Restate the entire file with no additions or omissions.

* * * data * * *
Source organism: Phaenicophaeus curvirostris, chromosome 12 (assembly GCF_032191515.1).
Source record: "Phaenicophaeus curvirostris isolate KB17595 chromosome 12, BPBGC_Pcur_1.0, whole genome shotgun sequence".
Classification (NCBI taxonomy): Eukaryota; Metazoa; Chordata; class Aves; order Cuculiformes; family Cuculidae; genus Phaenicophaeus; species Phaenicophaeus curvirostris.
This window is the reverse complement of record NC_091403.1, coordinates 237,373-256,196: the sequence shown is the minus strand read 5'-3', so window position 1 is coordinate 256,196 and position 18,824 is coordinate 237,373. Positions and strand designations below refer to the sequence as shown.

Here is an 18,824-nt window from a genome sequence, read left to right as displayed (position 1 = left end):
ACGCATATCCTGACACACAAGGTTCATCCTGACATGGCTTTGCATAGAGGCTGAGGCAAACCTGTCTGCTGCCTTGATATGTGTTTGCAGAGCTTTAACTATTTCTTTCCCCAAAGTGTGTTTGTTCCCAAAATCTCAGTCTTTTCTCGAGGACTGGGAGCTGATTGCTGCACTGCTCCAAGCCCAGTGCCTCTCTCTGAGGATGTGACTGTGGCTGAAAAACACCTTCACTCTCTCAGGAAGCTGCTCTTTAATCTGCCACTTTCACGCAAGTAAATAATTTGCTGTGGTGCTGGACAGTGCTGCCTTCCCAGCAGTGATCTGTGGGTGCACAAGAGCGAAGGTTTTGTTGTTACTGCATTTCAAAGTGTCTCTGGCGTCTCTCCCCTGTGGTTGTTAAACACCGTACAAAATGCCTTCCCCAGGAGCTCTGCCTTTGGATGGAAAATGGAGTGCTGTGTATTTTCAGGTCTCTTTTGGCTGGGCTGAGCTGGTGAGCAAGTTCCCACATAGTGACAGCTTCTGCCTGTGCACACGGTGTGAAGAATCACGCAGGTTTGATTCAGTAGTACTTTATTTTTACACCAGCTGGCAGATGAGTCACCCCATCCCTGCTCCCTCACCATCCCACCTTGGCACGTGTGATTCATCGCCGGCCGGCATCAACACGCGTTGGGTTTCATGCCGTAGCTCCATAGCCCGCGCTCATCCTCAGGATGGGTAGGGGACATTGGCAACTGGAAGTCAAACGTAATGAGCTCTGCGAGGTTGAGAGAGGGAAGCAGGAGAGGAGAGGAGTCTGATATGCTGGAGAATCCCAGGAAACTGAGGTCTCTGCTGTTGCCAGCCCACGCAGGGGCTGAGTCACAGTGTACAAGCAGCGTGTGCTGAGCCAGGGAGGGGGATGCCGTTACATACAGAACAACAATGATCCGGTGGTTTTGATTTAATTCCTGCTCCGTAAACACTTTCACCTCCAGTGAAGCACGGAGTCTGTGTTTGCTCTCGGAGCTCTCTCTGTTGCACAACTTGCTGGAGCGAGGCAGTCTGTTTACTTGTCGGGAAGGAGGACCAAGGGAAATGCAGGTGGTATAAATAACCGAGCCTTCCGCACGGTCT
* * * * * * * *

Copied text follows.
Source organism: Phaenicophaeus curvirostris, chromosome 12 (assembly GCF_032191515.1).
Source record: "Phaenicophaeus curvirostris isolate KB17595 chromosome 12, BPBGC_Pcur_1.0, whole genome shotgun sequence".
Classification (NCBI taxonomy): Eukaryota; Metazoa; Chordata; class Aves; order Cuculiformes; family Cuculidae; genus Phaenicophaeus; species Phaenicophaeus curvirostris.
This window is the reverse complement of record NC_091403.1, coordinates 237,373-256,196: the sequence shown is the minus strand read 5'-3', so window position 1 is coordinate 256,196 and position 18,824 is coordinate 237,373. Positions and strand designations below refer to the sequence as shown.

Here is an 18,824-nt window from a genome sequence, read left to right as displayed (position 1 = left end):
ACGCATATCCTGACACACAAGGTTCATCCTGACATGGCTTTGCATAGAGGCTGAGGCAAACCTGTCTGCTGCCTTGATATGTGTTTGCAGAGCTTTAACTATTTCTTTCCCCAAAGTGTGTTTGTTCCCAAAATCTCAGTCTTTTCTCGAGGACTGGGAGCTGATTGCTGCACTGCTCCAAGCCCAGTGCCTCTCTCTGAGGATGTGACTGTGGCTGAAAAACACCTTCACTCTCTCAGGAAGCTGCTCTTTAATCTGCCACTTTCACGCAAGTAAATAATTTGCTGTGGTGCTGGACAGTGCTGCCTTCCCAGCAGTGATCTGTGGGTGCACAAGAGCGAAGGTTTTGTTGTTACTGCATTTCAAAGTGTCTCTGGCGTCTCTCCCCTGTGGTTGTTAAACACCGTACAAAATGCCTTCCCCAGGAGCTCTGCCTTTGGATGGAAAATGGAGTGCTGTGTATTTTCAGGTCTCTTTTGGCTGGGCTGAGCTGGTGAGCAAGTTCCCACATAGTGACAGCTTCTGCCTGTGCACACGGTGTGAAGAATCACGCAGGTTTGATTCAGTAGTACTTTATTTTTACACCAGCTGGCAGATGAGTCACCCCATCCCTGCTCCCTCACCATCCCACCTTGGCACGTGTGATTCATCGCCGGCCGGCATCAACACGCGTTGGGTTTCATGCCGTAGCTCCATAGCCCGCGCTCATCCTCAGGATGGGTAGGGGACATTGGCAACTGGAAGTCAAACGTAATGAGCTCTGCGAGGTTGAGAGAGGGAAGCAGGAGAGGAGAGGAGTCTGATATGCTGGAGAATCCCAGGAAACTGAGGTCTCTGCTGTTGCCAGCCCACGCAGGGGCTGAGTCACAGTGTACAAGCAGCGTGTGCTGAGCCAGGGAGGGGGATGCCGTTACATACAGAACAACAATGATCCGGTGGTTTTGATTTAATTCCTGCTCCGTAAACACTTTCACCTCCAGTGAAGCACGGAGTCTGTGTTTGCTCTCGGAGCTCTCTCTGTTGCACAACTTGCTGGAGCGAGGCAGTCTGTTTACTTGTCGGGAAGGAGGACCAAGGGAAATGCAGGTGGTATAAATAACCGAGCCTTCCGCACGGTCT